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Photo by Nat Valentine
First Lady Chirlane McCray (l), Public Advocate Letitia James and Mayor Bill de Blasio arrive for the funeral of Timothy Caughman at Mount Zion Baptist Church.
By Patrick Donachie

Timothy Caughman was remembered at his funeral by well-wishers and elected officials as a generous and warm individual who loved conversing with fellow New Yorkers.

Caughman was allegedly murdered by Baltimore resident James Harris Jackson, with a motivation based on racial hatred, authorities said.

Mayor Bill de Blasio was on hand to speak to parishioners at Mount Zion Baptist Church in Jamaica, at 10660 Union Hall St., last Saturday. Caughman was born in Jamaica and grew up in the South Jamaica Houses. He was living in Manhattan when he was killed.

“He was attacked because of who he was, plain and simple. And don’t think for a moment it was an attack on one stray man, because it was an attack on all of us,” de Blasio said during his remarks. “It was a racist attack. It was an act of domestic terrorism. We have to call it what it is, but it was also an attack on all of us because this city stands for something. So, it’s no surprise that evil came calling here.”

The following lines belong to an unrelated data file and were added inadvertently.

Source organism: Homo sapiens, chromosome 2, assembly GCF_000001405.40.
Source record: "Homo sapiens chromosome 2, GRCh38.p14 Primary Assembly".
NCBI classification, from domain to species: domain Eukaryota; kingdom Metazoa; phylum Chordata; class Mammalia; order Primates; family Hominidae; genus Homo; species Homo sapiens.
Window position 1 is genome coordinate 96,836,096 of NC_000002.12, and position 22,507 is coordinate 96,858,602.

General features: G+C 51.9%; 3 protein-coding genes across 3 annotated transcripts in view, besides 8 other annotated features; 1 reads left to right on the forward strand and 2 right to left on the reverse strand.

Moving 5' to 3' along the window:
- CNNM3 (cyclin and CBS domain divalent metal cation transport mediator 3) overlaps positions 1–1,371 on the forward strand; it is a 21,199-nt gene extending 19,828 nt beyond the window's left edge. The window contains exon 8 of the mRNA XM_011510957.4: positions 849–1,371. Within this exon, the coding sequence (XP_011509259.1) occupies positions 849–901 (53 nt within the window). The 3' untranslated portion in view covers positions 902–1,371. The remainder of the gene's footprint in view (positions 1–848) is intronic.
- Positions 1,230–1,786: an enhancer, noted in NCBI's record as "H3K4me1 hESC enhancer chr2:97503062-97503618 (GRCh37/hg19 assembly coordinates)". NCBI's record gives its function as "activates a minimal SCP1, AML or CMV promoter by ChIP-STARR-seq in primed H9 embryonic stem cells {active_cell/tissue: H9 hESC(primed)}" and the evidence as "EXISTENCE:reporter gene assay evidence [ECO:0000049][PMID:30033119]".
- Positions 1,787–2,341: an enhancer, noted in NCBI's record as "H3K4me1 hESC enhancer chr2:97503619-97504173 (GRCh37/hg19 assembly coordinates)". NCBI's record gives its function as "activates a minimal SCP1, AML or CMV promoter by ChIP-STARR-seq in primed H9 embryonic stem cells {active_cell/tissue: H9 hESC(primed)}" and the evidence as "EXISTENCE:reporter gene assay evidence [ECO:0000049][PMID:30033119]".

According to Manhattan District Attorney Cy Vance, Jackson traveled to New York City and walked the streets of New York for three days, seeking a black person to murder. Vance said Jackson allegedly found his victim in front of 462 9th Avenue in Manhattan, repeatedly stabbing Caughman before fleeing. Vance said Jackson had traveled to New York to murder black men because he thought the act would get more publicity.

De Blasio referred to previous speakers, who had mentioned Caughman as living in “a state of joy,” which the mayor said could be difficult to maintain in a city as frenzied as New York.

“We all have to work hard to try and find the joy sometimes even when it’s staring us in the face,” he said. “Timothy understood something that maybe a lot of us don’t understand well enough. He understood what was good around us and he obviously had a love for his fellow human being.”

De Blasio did not explicitly refer to President Donald Trump, though he did allude to a need to “understand the forces of hate that have been unleashed in recent months,” and also chastised reporters who had focused on mistakes Caughman made rather than the fact that he had been killed in a racist attack.

“He was a black man killed by a white man whose goal was to find black people and kill them. Period,” the mayor said. “And it was noted, and then quickly the media, and our society in general, moved onto other topics. Let me be straight forward: What if it had been a black man who traveled to another city with the sole purpose of killing white people?”

Reach reporter Patrick Donachie by e-mail at pdonachie@cnglocal.com or by phone at (718) 260–4573.

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